Sunday, 29 August 2010
(my copy features the green dress)
GENRE: historical mystery
Spring 1797. The war with France deepens, the Channel Fleet has mutinied ...and a ruthless traitor lurks within fashionable London society. Such matters should not concern young Mary Finch, who has recently inherited an unexpected fortune. But her new status brings her little pleasure, and she longs for freedom and adventure. Mary's restless spirit leads her to a meeting with an elusive spymaster, who offers her an intriguing proposal. With England's security and a friend's safety at risk, Mary arrives at the exotic Champian Hall, determined to uncover its dark secrets. But the knowledge that she seeks is deadly, especially when the hunter becomes the hunted.
THIS MISS REVIEWS:
This is the second novel in the Mary Finch series and is the sequel to The Blackstone Key. We meet Mary Finch living a very ordinary life of an heiress in the beginning of the novel. She lives in her manor, White Ladies, with two elderly spinsters who are her friends as well as her chaperones making sure Mary is a proper lady through and through. Mary, however, longs for adventures, for she has tasted them once and liked what she felt.
I see this novel as consisting of two parts, the ordinary life and the spying, so I will review it accordingly. A few parts of the novel are dedicated to the normal life of a young Georgian lady/heiress, focusing on tea parties, ordinary conversations between ladies, balls, anxieties of love and heartache. This part was really well handled. Everything Georgian seemed very genuine and all characters appearing in Mary’s “ordinary” life were very fun to read about, especially her young friend Charlotte Armitage, Captain Holland’s younger cousin (he saved Mary in the first novel and is her love interest), and Mary’s chaperones. The parts of the novel dealing with ordinary Georgian life and people felt a bit like reading Jane Austen or Elizabeth Gaskell; highly enjoyable. I loved reading about Mary and Captain Robert “Bobs” Holland. She is a very rich heiress and he only a poor captain, so he has decided not to pursue his friendship with Mary any longer, to spare them both the possible embarrassment he might bring to the relationship because of his low status. The romantic in me loved the romantic anxiety between them, wondering whether Mary and Robert can overcome monetary issues. Robert also learns the truth about his parents which, in his eyes, sets him further apart from Mary.
The other parts of the novel are about spying, intrigues, treason – more “heavy” stuff. At first, I really had to get used to this. The first hundred pages are about normal life, basically, so a sudden inclusion of intrigues on a national scale felt a bit like an assault on me as a reader. But eventually, I got used to the jumping from spying to tea parties and card games, then back to spying and treason. At first I thought the author should only focus on one genre, either historical romance or historical mystery, but after a few chapters of both, I fell into the pace and found myself enjoying this interesting mash-up of the ordinary and the drama of spying. The whole aspect of intrigues starts when Holland’s elder cousin, Susannah Armitage, marries Colonel Arthur Crosby-Nash, making a big mistake by doing so, because it turns out that the colonel is a traitor to the country, leading an elaborate plot to crush the British navy and help the French. In those times, there were British people who were on the side of the French or were simply against the war and, consequently, stepped on the wrong side. I’d really only known the basics about cases of mutiny among the members of the navy, basically only that those things were happening, and I truly enjoyed reading about it. I have a feeling that I learned something new. The events in the novel are fictional, but they are based on facts, which the author explains at the end of the book.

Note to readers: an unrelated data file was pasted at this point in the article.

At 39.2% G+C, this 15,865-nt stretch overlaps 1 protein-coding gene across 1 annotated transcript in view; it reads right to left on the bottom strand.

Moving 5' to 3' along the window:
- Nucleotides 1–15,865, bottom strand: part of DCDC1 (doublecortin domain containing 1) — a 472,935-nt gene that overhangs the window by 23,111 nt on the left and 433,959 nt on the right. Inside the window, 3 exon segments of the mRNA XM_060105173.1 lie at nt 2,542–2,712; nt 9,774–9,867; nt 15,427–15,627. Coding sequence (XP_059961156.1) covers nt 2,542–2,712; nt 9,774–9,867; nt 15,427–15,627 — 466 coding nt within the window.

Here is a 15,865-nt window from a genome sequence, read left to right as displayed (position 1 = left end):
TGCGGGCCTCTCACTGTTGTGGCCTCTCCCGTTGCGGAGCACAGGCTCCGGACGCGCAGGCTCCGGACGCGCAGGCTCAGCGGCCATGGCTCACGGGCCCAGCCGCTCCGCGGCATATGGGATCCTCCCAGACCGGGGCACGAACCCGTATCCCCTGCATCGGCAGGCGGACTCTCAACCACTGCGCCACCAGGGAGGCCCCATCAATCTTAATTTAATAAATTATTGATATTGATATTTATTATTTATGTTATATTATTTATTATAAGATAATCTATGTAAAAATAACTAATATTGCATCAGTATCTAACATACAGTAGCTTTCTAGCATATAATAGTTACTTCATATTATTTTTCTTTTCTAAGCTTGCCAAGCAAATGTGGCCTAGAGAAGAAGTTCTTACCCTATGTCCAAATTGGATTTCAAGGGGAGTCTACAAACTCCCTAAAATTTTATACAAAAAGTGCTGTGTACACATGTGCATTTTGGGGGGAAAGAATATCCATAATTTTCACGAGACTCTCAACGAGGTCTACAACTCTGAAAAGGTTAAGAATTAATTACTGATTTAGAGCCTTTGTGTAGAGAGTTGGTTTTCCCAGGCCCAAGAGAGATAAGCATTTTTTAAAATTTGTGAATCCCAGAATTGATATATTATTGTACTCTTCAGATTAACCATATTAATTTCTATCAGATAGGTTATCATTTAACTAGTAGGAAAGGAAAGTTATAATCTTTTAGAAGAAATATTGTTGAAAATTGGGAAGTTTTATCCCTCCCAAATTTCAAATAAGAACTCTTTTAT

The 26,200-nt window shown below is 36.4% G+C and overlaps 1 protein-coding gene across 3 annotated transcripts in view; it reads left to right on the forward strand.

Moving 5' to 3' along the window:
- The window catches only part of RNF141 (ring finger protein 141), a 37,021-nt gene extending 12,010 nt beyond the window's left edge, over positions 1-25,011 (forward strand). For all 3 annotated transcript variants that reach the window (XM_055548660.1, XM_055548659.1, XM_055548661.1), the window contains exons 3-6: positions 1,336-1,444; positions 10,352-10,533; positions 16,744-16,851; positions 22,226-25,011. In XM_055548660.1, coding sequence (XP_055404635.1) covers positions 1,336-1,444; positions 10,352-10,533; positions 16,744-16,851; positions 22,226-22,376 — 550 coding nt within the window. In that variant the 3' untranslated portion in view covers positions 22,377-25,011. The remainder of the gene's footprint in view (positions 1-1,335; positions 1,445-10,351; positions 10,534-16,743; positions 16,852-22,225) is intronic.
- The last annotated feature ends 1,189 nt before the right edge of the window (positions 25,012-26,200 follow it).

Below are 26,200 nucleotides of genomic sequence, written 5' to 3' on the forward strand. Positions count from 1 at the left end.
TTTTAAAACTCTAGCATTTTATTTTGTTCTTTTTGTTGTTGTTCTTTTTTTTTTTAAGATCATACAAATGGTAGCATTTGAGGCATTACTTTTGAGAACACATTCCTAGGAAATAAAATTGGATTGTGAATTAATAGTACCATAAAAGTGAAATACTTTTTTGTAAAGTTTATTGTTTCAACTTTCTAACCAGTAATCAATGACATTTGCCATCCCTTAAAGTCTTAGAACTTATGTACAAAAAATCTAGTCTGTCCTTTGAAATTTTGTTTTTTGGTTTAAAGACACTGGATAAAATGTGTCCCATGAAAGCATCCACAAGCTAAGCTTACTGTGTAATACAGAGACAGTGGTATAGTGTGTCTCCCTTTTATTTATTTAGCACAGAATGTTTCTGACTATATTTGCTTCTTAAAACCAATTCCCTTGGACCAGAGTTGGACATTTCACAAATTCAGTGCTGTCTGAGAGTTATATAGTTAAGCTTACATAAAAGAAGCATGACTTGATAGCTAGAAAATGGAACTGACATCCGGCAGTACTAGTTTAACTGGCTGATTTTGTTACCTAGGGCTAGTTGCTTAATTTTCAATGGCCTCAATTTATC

Mary is sucked into the centre of intrigue again, working as a spy. She has to juggle between her duties of a proper Georgian lady and a spy working for another, very elusive spy extraordinaire, Mr Cuthbert Shy. Although I must say that the proper Georgian language reduced the amount of tension in this novel (it sounded too objective and not very dramatic), suspense was still present and I often wondered what was going to happen to Mary. I truly liked the fact that Mary was presented as an intelligent lady. She is proper, but she has a streak of fire inside her, too. She is a very enjoyable heroine.
I think there were a bit too many characters present in this novel, concerning the spying part. I really had to follow every scene carefully. I don’t mind exercising my brain, but sometimes a novel can contain too many characters. I really liked Mary, Captain Holland and the traitorous Crosby-Nash. He was well lined out as an arrogant, cold man, acting very patronisingly around his wife, for which I first began to dislike him. All of the more prominent characters are enjoyable to read about; some are a bit redundant.
Considering this is a mystery/spy novel, it was a bit slow paced, precisely because they author tried to mix normal events with intrigue in equal measure, but all in all, this was a very enjoyable read. If you like historical novels and intrigue, mysteries and crime, this is the right novel for you. This is a great sequel to The Blackstone Key and I would like to read The Mistaken Wife, the third novel in the series.
I also have to say that the cover is very beautiful. The woman is too old to be Mary, so I don’t know who she is, but her dress is wonderful, and so are the slightly enigmatic and attractive surroundings.
THIS MISS RATES:
Posted by Irena @ This Miss Loves to Read at 8/29/2010